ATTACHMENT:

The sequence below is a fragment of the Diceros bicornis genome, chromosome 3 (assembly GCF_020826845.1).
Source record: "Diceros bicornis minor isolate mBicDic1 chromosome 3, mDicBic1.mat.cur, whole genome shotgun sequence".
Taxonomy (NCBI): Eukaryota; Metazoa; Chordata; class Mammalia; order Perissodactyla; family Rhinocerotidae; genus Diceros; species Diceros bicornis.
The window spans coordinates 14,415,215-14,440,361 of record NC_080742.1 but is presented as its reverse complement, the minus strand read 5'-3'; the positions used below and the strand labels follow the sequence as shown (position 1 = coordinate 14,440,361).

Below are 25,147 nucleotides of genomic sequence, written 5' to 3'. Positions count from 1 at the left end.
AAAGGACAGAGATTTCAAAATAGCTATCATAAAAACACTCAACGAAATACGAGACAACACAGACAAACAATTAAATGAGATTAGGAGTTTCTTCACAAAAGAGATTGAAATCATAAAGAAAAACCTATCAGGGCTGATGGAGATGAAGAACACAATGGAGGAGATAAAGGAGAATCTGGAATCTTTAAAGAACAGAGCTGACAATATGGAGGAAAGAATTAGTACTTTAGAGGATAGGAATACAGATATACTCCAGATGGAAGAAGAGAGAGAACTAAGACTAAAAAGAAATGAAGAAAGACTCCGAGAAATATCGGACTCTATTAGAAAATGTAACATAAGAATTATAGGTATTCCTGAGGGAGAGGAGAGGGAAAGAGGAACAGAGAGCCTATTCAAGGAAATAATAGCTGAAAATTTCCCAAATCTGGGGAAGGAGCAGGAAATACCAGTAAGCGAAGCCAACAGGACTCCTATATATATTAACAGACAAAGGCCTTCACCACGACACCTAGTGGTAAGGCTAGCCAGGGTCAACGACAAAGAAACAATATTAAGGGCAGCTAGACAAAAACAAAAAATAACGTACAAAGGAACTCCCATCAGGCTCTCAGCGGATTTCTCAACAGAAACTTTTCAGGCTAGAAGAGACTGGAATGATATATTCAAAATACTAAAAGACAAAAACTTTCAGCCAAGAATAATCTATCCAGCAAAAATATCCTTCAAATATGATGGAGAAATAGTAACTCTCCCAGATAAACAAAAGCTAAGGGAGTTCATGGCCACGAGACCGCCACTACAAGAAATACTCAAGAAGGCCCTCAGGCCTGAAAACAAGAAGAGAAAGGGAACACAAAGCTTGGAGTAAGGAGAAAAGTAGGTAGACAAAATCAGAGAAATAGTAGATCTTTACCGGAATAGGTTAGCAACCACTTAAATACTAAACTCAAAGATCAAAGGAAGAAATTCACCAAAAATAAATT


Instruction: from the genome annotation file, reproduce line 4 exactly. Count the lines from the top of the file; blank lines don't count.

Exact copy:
The window spans coordinates 14,415,215-14,440,361 of record NC_080742.1 but is presented as its reverse complement, the minus strand read 5'-3'; the positions used below and the strand labels follow the sequence as shown (position 1 = coordinate 14,440,361).